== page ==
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Cypen & Cypen
NEWSLETTER
for
MARCH 24, 2005

Stephen H. Cypen, Esq., Editor

Never Forget - September 11, 2001

1. FLORIDA ATTORNEY GENERAL REAFFIRMS POSITION ON PENSION TRUSTEE DUAL OFFICEHOLDING:

An appointed trustee serving on the Board of Trustees of the City of Miami Beach Pension Fund for Firefighters and Police Officers was appointed Director of Human Resources for the City of Miami Beach. In that capacity, she automatically serves as an ex officio member of the Firefighters Relief and Pension Fund Board, a Chapter 175 board. In light of Article II, Section 5(a), Florida Constitution, she asked whether she may simultaneously serve on the City’s Fire and Police Pension Board and on the Chapter 175 pension board. As our readers know, the foregoing constitutional provision prohibits a person from simultaneously serving in more than one state, county or municipal office. While the constitution does not expressly provide for an exception for ex officio service, it is well settled that the legislative designation of an officer to perform ex officio the functions of another or additional office does not violate the dual office holding provision, if the duties imposed are consistent with those already being exercised. The Fire and Police pension board is composed of nine members, three of whom must be members of the “City Administration.” Thus, the Director of Human Resources took the position that her service on the Fire and Police pension board was also ex officio. The Attorney General recognized that the city code required her as Director of Human Resources to serve on the Chapter 175 pension board. “The city code, however, does not require your service on the Fire and Police Pension Board. While you serve on the Fire and Police Pension Board as an administration member appointee, nothing in the city code requires that the administration member appointee to the board be the human resources director. In light of your service on the Firefighters Relief and Pension Fund Board as Director of Human Resources, your service on the Fire and Police Pension Board, which is not required by the city code, appears to violate Article II, section 5(a), Florida Constitution, which was adopted to ensure that multiple state, county, and municipal offices would not be held by the same person.” AGO 2005-15 (March 16, 2005). (Incidentally, as counsel for both boards involved, we informally advised that Ms. Diaz Buttacavoli’s further service on the Fire and Police board was prohibited, but upon suggestion of the city attorney, she sought the Attorney General’s advice.)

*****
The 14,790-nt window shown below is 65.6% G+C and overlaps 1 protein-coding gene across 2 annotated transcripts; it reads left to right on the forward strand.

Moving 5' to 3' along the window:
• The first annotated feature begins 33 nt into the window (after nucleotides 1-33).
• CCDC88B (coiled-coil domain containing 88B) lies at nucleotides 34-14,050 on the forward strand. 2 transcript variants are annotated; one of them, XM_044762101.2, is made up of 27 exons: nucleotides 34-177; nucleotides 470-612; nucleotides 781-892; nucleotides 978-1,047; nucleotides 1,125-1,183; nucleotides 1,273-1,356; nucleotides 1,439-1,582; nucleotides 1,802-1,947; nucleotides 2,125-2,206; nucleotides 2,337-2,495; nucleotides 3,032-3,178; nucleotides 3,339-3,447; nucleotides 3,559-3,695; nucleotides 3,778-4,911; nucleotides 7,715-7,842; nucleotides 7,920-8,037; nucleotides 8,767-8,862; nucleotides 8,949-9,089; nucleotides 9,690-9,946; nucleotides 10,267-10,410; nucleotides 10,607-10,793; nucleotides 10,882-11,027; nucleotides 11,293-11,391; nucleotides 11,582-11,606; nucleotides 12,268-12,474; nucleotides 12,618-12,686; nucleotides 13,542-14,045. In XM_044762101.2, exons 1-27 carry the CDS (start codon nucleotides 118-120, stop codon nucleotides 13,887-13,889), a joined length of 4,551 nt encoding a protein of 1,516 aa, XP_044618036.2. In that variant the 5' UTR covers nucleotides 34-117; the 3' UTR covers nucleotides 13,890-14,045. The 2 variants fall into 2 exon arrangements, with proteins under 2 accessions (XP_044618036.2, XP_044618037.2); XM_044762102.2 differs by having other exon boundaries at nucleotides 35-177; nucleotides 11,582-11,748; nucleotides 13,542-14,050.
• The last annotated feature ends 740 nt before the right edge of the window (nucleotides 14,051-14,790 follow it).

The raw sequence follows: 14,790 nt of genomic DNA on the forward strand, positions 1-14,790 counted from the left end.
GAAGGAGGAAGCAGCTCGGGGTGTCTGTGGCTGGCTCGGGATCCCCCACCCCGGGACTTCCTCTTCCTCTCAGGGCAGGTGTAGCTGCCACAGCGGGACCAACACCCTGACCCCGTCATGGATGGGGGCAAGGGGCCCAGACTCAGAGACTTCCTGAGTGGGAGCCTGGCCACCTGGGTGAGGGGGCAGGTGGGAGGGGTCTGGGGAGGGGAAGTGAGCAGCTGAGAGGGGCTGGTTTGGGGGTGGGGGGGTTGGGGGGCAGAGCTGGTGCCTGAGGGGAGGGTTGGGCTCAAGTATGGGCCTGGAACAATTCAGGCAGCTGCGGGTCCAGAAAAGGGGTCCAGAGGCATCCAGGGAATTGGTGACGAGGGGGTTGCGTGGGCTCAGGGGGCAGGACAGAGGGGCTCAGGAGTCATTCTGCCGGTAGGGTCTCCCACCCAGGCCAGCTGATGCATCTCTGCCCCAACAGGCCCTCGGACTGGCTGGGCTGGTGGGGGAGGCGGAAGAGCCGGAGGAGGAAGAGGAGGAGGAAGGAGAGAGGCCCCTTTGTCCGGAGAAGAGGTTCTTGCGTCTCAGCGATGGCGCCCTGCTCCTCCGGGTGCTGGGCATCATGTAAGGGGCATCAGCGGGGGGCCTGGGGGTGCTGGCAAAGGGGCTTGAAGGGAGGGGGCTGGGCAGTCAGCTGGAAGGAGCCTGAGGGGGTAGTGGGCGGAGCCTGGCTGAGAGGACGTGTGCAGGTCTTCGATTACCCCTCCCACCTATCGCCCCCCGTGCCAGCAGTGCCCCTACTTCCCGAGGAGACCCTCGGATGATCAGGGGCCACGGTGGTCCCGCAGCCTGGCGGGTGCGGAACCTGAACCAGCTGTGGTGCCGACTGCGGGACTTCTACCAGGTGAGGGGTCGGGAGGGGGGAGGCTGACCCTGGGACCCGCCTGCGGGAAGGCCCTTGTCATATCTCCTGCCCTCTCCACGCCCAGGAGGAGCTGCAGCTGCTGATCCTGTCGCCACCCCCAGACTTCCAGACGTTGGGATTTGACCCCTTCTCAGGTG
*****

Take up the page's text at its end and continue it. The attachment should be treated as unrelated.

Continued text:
2. HOW DO EXECUTIVES INVEST FOR RETIREMENT?:

When investing for retirement, executives tend to favor fixed-rate options and large-cap funds over other asset classes, according to the Clark Consulting Executive Retirement Report. Among eleven asset classes, ones that provide a fixed rate of return were most popular, accounting for 26.3% of all assets measured. Large-cap funds rank second in popularity, at 24.9%. The report examines investment selections of more than 17,000 executives with annual compensation typically in excess of $100,000, across the following asset classes: balanced, fixed income, fixed rate, foreign, large-cap, medium-cap, small-cap, money market, company stock, specialty and world. According to the report, small-cap funds rank third in popularity among executives, with 10.9% of measured assets, less than half of the amount invested in large-cap funds (but more than twice as popular as mid-caps with 5.1%). And these executives only invested 5.3% in their own company stock. The conclusion is that executives tend to prefer investments perceived as “safer,” considering over 61% is committed to fixed-rate/income and large-cap equities. Do these guys know something that pension plans do not?

3. RETIREES MAY BE ENTITLED TO HEALTH BENEFITS FOR LIFE: